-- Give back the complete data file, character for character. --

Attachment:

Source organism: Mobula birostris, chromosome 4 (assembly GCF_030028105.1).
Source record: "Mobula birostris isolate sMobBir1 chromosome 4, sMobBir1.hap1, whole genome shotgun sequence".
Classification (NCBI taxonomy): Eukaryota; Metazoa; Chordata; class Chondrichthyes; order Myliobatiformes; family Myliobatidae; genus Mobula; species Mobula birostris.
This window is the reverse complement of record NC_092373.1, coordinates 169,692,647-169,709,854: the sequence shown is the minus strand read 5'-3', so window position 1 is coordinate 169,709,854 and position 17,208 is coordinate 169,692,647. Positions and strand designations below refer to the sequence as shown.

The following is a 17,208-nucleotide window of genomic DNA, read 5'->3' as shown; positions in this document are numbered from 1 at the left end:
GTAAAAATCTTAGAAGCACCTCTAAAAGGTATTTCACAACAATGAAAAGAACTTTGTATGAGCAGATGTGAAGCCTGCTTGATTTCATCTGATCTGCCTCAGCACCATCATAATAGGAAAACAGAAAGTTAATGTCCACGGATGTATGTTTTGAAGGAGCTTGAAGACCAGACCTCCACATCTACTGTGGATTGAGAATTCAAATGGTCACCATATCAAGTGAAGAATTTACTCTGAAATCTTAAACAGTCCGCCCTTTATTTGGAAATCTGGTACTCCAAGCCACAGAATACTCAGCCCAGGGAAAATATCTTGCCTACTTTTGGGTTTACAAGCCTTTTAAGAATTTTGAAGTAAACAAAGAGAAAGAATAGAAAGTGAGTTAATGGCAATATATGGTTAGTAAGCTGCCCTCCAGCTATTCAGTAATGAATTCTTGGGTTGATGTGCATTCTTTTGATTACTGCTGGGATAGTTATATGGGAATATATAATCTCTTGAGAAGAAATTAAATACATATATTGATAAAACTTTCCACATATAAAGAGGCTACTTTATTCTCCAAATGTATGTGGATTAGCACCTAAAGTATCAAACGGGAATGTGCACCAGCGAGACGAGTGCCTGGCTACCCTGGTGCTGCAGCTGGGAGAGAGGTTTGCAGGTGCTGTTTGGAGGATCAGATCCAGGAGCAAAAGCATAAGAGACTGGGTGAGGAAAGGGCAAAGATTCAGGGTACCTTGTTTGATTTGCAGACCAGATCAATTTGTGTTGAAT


Source organism: Mobula birostris, chromosome 4 (assembly GCF_030028105.1).
Source record: "Mobula birostris isolate sMobBir1 chromosome 4, sMobBir1.hap1, whole genome shotgun sequence".
Classification (NCBI taxonomy): Eukaryota; Metazoa; Chordata; class Chondrichthyes; order Myliobatiformes; family Myliobatidae; genus Mobula; species Mobula birostris.
This window is the reverse complement of record NC_092373.1, coordinates 169,692,647-169,709,854: the sequence shown is the minus strand read 5'-3', so window position 1 is coordinate 169,709,854 and position 17,208 is coordinate 169,692,647. Positions and strand designations below refer to the sequence as shown.

The following is a 17,208-nucleotide window of genomic DNA, read 5'->3' as shown; positions in this document are numbered from 1 at the left end:
GTAAAAATCTTAGAAGCACCTCTAAAAGGTATTTCACAACAATGAAAAGAACTTTGTATGAGCAGATGTGAAGCCTGCTTGATTTCATCTGATCTGCCTCAGCACCATCATAATAGGAAAACAGAAAGTTAATGTCCACGGATGTATGTTTTGAAGGAGCTTGAAGACCAGACCTCCACATCTACTGTGGATTGAGAATTCAAATGGTCACCATATCAAGTGAAGAATTTACTCTGAAATCTTAAACAGTCCGCCCTTTATTTGGAAATCTGGTACTCCAAGCCACAGAATACTCAGCCCAGGGAAAATATCTTGCCTACTTTTGGGTTTACAAGCCTTTTAAGAATTTTGAAGTAAACAAAGAGAAAGAATAGAAAGTGAGTTAATGGCAATATATGGTTAGTAAGCTGCCCTCCAGCTATTCAGTAATGAATTCTTGGGTTGATGTGCATTCTTTTGATTACTGCTGGGATAGTTATATGGGAATATATAATCTCTTGAGAAGAAATTAAATACATATATTGATAAAACTTTCCACATATAAAGAGGCTACTTTATTCTCCAAATGTATGTGGATTAGCACCTAAAGTATCAAACGGGAATGTGCACCAGCGAGACGAGTGCCTGGCTACCCTGGTGCTGCAGCTGGGAGAGAGGTTTGCAGGTGCTGTTTGGAGGATCAGATCCAGGAGCAAAAGCATAAGAGACTGGGTGAGGAAAGGGCAAAGATTCAGGGTACCTTGTTTGATTTGCAGACCAGATCAATTTGTGTTGAAT